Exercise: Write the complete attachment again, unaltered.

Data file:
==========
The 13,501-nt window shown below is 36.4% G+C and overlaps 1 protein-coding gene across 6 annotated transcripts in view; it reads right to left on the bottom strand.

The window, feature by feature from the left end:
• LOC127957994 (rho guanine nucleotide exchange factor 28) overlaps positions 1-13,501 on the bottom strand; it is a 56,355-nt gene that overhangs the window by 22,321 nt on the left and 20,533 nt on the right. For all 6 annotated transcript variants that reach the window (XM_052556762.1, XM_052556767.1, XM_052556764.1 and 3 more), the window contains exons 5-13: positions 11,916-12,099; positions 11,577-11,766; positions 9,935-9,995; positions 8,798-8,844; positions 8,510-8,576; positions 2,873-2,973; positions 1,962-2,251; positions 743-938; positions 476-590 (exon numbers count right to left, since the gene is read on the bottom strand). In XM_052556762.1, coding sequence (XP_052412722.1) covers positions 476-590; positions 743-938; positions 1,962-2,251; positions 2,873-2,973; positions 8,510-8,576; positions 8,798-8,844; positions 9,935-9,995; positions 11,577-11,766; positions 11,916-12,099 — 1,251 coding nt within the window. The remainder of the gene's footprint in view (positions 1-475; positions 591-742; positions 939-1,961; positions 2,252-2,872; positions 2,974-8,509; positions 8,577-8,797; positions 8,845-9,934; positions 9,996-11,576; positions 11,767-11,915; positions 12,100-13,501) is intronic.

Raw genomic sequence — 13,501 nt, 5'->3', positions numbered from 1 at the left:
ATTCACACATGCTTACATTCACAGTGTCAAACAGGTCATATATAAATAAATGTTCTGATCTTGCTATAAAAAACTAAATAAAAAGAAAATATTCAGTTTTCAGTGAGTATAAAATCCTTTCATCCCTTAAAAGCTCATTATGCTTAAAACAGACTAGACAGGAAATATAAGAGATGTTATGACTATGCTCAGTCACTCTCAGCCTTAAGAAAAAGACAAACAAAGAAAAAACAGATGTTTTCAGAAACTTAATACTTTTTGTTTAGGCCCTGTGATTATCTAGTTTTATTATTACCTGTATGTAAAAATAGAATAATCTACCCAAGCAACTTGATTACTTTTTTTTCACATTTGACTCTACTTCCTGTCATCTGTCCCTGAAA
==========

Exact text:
The 13,501-nt window shown below is 36.4% G+C and overlaps 1 protein-coding gene across 6 annotated transcripts in view; it reads right to left on the bottom strand.

The window, feature by feature from the left end:
• LOC127957994 (rho guanine nucleotide exchange factor 28) overlaps positions 1-13,501 on the bottom strand; it is a 56,355-nt gene that overhangs the window by 22,321 nt on the left and 20,533 nt on the right. For all 6 annotated transcript variants that reach the window (XM_052556762.1, XM_052556767.1, XM_052556764.1 and 3 more), the window contains exons 5-13: positions 11,916-12,099; positions 11,577-11,766; positions 9,935-9,995; positions 8,798-8,844; positions 8,510-8,576; positions 2,873-2,973; positions 1,962-2,251; positions 743-938; positions 476-590 (exon numbers count right to left, since the gene is read on the bottom strand). In XM_052556762.1, coding sequence (XP_052412722.1) covers positions 476-590; positions 743-938; positions 1,962-2,251; positions 2,873-2,973; positions 8,510-8,576; positions 8,798-8,844; positions 9,935-9,995; positions 11,577-11,766; positions 11,916-12,099 — 1,251 coding nt within the window. The remainder of the gene's footprint in view (positions 1-475; positions 591-742; positions 939-1,961; positions 2,252-2,872; positions 2,974-8,509; positions 8,577-8,797; positions 8,845-9,934; positions 9,996-11,576; positions 11,767-11,915; positions 12,100-13,501) is intronic.

Raw genomic sequence — 13,501 nt, 5'->3', positions numbered from 1 at the left:
ATTCACACATGCTTACATTCACAGTGTCAAACAGGTCATATATAAATAAATGTTCTGATCTTGCTATAAAAAACTAAATAAAAAGAAAATATTCAGTTTTCAGTGAGTATAAAATCCTTTCATCCCTTAAAAGCTCATTATGCTTAAAACAGACTAGACAGGAAATATAAGAGATGTTATGACTATGCTCAGTCACTCTCAGCCTTAAGAAAAAGACAAACAAAGAAAAAACAGATGTTTTCAGAAACTTAATACTTTTTGTTTAGGCCCTGTGATTATCTAGTTTTATTATTACCTGTATGTAAAAATAGAATAATCTACCCAAGCAACTTGATTACTTTTTTTTCACATTTGACTCTACTTCCTGTCATCTGTCCCTGAAA